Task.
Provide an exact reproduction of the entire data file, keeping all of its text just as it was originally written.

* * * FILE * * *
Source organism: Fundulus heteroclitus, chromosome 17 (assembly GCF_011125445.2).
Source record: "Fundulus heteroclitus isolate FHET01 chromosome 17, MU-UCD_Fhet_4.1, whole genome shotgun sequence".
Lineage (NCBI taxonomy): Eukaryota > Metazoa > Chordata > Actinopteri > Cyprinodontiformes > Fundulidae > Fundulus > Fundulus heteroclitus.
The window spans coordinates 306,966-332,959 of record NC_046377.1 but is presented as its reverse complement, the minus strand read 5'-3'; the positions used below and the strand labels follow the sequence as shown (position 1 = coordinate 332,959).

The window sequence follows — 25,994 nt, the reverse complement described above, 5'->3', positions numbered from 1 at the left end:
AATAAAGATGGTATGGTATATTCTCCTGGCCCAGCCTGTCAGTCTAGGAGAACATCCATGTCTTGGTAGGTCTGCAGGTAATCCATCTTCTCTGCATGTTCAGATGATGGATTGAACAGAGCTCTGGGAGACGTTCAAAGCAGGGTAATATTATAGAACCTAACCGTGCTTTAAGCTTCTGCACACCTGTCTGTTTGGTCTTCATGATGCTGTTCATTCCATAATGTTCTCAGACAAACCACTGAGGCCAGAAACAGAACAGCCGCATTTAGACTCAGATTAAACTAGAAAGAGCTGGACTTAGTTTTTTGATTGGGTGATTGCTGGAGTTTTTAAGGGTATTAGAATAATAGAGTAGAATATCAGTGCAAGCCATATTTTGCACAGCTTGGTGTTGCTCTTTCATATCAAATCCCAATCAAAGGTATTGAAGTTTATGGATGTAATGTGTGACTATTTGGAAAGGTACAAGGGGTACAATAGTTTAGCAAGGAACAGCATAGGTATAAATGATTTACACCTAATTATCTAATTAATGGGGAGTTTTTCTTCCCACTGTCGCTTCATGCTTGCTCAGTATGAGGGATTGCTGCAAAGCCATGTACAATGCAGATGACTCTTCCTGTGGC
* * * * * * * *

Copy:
Source organism: Fundulus heteroclitus, chromosome 17 (assembly GCF_011125445.2).
Source record: "Fundulus heteroclitus isolate FHET01 chromosome 17, MU-UCD_Fhet_4.1, whole genome shotgun sequence".
Lineage (NCBI taxonomy): Eukaryota > Metazoa > Chordata > Actinopteri > Cyprinodontiformes > Fundulidae > Fundulus > Fundulus heteroclitus.
The window spans coordinates 306,966-332,959 of record NC_046377.1 but is presented as its reverse complement, the minus strand read 5'-3'; the positions used below and the strand labels follow the sequence as shown (position 1 = coordinate 332,959).

The window sequence follows — 25,994 nt, the reverse complement described above, 5'->3', positions numbered from 1 at the left end:
AATAAAGATGGTATGGTATATTCTCCTGGCCCAGCCTGTCAGTCTAGGAGAACATCCATGTCTTGGTAGGTCTGCAGGTAATCCATCTTCTCTGCATGTTCAGATGATGGATTGAACAGAGCTCTGGGAGACGTTCAAAGCAGGGTAATATTATAGAACCTAACCGTGCTTTAAGCTTCTGCACACCTGTCTGTTTGGTCTTCATGATGCTGTTCATTCCATAATGTTCTCAGACAAACCACTGAGGCCAGAAACAGAACAGCCGCATTTAGACTCAGATTAAACTAGAAAGAGCTGGACTTAGTTTTTTGATTGGGTGATTGCTGGAGTTTTTAAGGGTATTAGAATAATAGAGTAGAATATCAGTGCAAGCCATATTTTGCACAGCTTGGTGTTGCTCTTTCATATCAAATCCCAATCAAAGGTATTGAAGTTTATGGATGTAATGTGTGACTATTTGGAAAGGTACAAGGGGTACAATAGTTTAGCAAGGAACAGCATAGGTATAAATGATTTACACCTAATTATCTAATTAATGGGGAGTTTTTCTTCCCACTGTCGCTTCATGCTTGCTCAGTATGAGGGATTGCTGCAAAGCCATGTACAATGCAGATGACTCTTCCTGTGGC